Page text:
We are aware of other areas, which have asked for place-based multi-year budgets, control of immunisation and screening services; control of NHS estate; support to buy out a private finance initiative (PFI) scheme; and increasing financial allocations.

It is not yet clear what any of these proposals will lead to, there are several concerns around the possible consequences of the deals, not least that they could create increased variation between areas in the prioritisation of different services. Responding to this, we have said that it is important that local leaders prioritise services to most effectively meet the specific needs of their local populations, but it is also vital that the NHS remains a national service with all people endowed with the same rights to access a service, regardless of how their local services are organised. It is encouraging to see that NHS England, which would have to sign-off on any transfer of health functions has taken this on board and has clearly stated that any area wishing to have devolved health will have to agree to the principle that ‘All areas will remain part of the NHS, and are thus bound by national standards, statutory duties, the NHS Constitution and Mandate requirements’.

Unknown consequences

There are also undoubtedly unknown consequences for the way accountability and regulation works. Policy makers and national bodies involved in regulating health and care services will need to start to think about the way that they regulate emerging new models of care including large scale integration in areas with devolved status. National bodies and regulators should develop a more system-wide lens to regulation, recognising that accountability for services is becoming increasingly blurred and more integration means that the effects of one service will be more readily felt by another. 

Equally important, we need to ensure that any lessons from Greater Manchester are learnt from, this model cannot be used as a blueprint for change in other areas and local leaders will need the freedom to develop solutions which are right for their individual situations. The partnership working and plans in Greater Manchester occurred without central government action. They are the culmination of work over many years to forge local relationships and agree shared priorities, based on a shared understanding of the population’s health needs. Creating the culture to enable this type of relationship takes time and effort and local leaders will need to be supported to do this.

Greater public engagement required

A major criticism of Greater Manchester has been the lack of public engagement. Some people have described the plans as ‘secretive’, when the deal was announced some GPs locally described it as a ‘shock’. The very nature of the process involved in agreeing a devolution deal, by which local and central government officials meet behind closed doors has been criticised for its lack of transparency. In Greater Manchester it has led to a public campaign against elements of the plans. The success of devolution plans is heavily reliant on local people’s support and it is important that proposals tap into their knowledge and experiences. Devolution should not simply replace Whitehall control with Town Hall control and if it is to be meaningfully locally driven it will need to engage widely with the local population.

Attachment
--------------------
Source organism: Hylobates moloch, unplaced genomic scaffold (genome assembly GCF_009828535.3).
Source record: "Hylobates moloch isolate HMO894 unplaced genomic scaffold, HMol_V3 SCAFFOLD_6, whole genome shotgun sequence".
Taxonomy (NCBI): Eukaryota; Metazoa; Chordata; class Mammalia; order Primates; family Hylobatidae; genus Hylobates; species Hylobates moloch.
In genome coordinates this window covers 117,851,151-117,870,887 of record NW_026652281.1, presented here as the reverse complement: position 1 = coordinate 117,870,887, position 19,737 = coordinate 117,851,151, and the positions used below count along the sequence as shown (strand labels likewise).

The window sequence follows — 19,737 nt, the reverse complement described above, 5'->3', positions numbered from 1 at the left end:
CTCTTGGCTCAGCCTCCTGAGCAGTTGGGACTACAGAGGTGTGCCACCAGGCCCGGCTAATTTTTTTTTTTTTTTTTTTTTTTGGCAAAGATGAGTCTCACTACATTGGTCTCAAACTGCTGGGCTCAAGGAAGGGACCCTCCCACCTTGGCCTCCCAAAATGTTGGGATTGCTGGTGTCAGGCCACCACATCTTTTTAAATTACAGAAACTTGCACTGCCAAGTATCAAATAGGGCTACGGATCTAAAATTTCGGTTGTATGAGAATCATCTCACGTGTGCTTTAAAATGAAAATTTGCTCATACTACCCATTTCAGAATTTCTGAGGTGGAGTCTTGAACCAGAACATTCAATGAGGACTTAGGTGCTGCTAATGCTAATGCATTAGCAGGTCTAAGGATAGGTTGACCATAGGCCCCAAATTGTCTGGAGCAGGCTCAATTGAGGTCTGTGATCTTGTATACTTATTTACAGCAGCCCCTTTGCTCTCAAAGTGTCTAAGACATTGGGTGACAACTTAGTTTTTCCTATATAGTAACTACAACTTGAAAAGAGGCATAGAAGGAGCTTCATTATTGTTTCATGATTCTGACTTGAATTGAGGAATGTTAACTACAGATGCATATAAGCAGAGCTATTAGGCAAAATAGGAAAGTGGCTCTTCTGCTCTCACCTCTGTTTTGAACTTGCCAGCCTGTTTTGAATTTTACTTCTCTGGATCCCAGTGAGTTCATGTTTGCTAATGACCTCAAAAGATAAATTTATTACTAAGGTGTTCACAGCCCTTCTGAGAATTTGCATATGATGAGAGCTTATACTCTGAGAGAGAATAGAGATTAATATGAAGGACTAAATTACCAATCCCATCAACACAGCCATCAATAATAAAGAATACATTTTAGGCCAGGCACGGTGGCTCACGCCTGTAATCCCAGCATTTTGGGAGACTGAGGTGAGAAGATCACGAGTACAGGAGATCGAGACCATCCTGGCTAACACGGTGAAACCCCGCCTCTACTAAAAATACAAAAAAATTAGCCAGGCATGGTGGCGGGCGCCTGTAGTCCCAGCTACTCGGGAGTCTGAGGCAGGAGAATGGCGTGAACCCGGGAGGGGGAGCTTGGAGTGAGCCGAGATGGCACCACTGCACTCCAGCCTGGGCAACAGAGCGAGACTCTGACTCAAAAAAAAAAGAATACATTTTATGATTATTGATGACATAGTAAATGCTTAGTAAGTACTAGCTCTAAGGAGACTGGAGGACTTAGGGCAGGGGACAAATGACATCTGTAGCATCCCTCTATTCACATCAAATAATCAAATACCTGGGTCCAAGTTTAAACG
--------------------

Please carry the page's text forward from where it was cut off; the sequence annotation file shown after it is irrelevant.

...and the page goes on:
It is also important that we don’t get carried away and think that devolution is a panacea or silver bullet. Several members including those from Greater Manchester and Cornwall, have highlighted that the process of having to agree a devolution deal has acted as an important catalyst for them to start to have difficult conversations about how best to plan and deliver joined up services and the necessity to produce a plan has proven instrumental in bringing health and local government leaders together to start to agree changes. However, some areas have instead chosen to utilise existing freedoms and mechanisms. There are some localities, particularly those who have already forged strong relationships across health and other services, or where the CCG and local authority is co-terminous, where a formal devolution deal is not felt to offer anything new.  

We are yet to see the full effects of devolution. So far, we can see that it could offer some areas the opportunity to do things differently and take a broader focus across the range of services that affect the health and wellbeing of their local populations. However, the reality of the freedoms that local areas have been given may not meet the rhetoric and devolution brings with it a whole panoply of new questions and concerns about variation, regulation and accountability which will need to be addressed. Whilst it would seem overly cynical to agree that devolution will simply localise funding problems, it is also impossible to see how the small number of unambitious deals including health will solve financial problems. 

Matthew Macnair-Smith
Policy and Research Manager
NHS Confederation

Tags: devolution